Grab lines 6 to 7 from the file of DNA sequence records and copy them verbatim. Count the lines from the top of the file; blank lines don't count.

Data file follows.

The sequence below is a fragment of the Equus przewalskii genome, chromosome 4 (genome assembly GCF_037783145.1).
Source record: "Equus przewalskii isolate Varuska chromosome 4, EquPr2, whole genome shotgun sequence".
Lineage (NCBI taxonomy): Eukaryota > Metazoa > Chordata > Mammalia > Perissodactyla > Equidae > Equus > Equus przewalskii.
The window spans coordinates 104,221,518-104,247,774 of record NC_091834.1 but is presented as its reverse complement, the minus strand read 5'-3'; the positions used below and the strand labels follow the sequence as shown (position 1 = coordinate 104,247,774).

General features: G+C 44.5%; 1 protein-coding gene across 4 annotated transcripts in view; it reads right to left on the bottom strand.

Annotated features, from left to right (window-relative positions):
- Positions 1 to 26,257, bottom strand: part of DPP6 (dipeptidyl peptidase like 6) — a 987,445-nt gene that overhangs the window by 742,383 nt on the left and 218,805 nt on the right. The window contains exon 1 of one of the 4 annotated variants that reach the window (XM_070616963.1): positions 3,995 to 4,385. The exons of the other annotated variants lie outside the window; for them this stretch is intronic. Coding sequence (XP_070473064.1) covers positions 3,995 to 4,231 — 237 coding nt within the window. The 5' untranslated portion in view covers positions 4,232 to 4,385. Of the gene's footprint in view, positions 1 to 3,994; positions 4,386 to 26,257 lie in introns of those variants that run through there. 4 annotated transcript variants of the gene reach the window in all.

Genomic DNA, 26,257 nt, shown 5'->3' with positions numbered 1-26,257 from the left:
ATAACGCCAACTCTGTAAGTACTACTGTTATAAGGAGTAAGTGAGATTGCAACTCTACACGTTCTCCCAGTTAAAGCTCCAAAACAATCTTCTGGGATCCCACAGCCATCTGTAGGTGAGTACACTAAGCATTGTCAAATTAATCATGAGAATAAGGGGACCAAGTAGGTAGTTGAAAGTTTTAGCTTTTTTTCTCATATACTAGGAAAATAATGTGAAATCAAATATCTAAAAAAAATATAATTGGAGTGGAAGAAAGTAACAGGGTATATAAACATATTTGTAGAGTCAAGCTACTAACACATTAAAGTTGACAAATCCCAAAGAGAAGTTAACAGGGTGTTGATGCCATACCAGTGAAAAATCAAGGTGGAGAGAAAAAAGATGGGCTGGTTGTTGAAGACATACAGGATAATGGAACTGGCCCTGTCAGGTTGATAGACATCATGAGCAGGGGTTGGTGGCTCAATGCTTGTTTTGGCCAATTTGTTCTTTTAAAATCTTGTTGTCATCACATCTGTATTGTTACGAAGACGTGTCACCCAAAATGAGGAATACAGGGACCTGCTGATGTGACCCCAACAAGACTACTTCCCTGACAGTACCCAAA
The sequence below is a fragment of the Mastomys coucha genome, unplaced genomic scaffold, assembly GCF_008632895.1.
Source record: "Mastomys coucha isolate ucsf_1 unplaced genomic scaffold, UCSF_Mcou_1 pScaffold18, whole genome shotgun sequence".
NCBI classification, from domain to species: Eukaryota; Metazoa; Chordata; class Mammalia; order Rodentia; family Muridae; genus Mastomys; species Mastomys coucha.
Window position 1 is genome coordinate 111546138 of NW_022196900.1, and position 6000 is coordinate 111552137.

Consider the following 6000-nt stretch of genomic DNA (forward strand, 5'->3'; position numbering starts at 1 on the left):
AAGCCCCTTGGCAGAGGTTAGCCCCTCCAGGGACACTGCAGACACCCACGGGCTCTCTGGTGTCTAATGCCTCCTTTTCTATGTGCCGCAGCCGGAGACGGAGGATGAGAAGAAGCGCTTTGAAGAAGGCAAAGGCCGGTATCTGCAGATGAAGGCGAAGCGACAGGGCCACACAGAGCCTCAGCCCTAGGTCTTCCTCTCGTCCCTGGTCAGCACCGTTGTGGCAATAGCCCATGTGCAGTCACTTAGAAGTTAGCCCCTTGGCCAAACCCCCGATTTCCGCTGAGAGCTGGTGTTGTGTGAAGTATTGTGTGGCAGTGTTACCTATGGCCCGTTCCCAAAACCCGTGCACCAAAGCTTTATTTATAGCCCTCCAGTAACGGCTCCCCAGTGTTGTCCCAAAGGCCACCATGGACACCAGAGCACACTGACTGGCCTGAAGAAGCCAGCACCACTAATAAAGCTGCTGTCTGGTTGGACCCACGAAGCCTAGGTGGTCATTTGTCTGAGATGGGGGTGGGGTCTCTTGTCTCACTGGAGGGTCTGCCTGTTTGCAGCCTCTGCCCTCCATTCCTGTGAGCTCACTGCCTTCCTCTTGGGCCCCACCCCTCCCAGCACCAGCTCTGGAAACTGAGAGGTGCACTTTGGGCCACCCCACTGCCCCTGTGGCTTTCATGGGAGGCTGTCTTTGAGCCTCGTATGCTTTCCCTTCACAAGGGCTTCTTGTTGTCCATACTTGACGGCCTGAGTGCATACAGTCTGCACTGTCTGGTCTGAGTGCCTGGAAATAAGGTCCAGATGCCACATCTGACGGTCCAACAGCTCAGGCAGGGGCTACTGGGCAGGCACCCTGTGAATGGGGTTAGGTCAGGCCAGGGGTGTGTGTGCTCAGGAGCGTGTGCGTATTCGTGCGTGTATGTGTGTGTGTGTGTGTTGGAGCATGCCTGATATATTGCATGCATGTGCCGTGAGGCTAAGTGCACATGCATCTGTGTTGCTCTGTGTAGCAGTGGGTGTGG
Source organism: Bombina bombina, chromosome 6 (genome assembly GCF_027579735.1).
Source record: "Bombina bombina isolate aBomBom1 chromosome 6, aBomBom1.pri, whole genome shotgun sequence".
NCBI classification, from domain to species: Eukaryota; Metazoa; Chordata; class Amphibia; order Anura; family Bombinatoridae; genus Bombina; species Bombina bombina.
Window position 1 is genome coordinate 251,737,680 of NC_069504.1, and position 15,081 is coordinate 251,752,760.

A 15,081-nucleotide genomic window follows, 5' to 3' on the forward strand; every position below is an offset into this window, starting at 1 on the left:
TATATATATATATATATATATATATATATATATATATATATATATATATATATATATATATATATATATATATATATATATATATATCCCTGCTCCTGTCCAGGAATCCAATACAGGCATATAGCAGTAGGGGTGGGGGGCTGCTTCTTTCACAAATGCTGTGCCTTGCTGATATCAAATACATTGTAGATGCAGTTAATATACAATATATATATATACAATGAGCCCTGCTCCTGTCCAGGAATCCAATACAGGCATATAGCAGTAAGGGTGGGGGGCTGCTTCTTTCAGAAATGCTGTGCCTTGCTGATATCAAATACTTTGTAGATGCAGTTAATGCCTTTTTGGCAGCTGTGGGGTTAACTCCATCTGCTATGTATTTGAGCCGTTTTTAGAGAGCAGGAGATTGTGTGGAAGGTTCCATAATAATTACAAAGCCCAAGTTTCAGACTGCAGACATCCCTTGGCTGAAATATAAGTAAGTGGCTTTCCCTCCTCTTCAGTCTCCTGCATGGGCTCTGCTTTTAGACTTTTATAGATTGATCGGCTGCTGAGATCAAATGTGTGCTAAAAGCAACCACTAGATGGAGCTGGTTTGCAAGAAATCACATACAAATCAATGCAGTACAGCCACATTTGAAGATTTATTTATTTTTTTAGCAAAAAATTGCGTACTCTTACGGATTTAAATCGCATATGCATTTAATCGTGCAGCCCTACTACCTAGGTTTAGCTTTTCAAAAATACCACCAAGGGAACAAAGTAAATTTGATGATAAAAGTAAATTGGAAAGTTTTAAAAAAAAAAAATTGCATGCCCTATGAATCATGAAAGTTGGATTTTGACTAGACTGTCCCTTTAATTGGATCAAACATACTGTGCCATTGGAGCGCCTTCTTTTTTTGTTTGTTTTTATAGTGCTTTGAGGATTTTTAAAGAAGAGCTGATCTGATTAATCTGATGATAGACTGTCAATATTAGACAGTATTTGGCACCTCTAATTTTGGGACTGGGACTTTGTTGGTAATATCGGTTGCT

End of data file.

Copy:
Annotated features, from left to right (window-relative positions):
- Positions 1 to 26,257, bottom strand: part of DPP6 (dipeptidyl peptidase like 6) — a 987,445-nt gene that overhangs the window by 742,383 nt on the left and 218,805 nt on the right. The window contains exon 1 of one of the 4 annotated variants that reach the window (XM_070616963.1): positions 3,995 to 4,385. The exons of the other annotated variants lie outside the window; for them this stretch is intronic. Coding sequence (XP_070473064.1) covers positions 3,995 to 4,231 — 237 coding nt within the window. The 5' untranslated portion in view covers positions 4,232 to 4,385. Of the gene's footprint in view, positions 1 to 3,994; positions 4,386 to 26,257 lie in introns of those variants that run through there. 4 annotated transcript variants of the gene reach the window in all.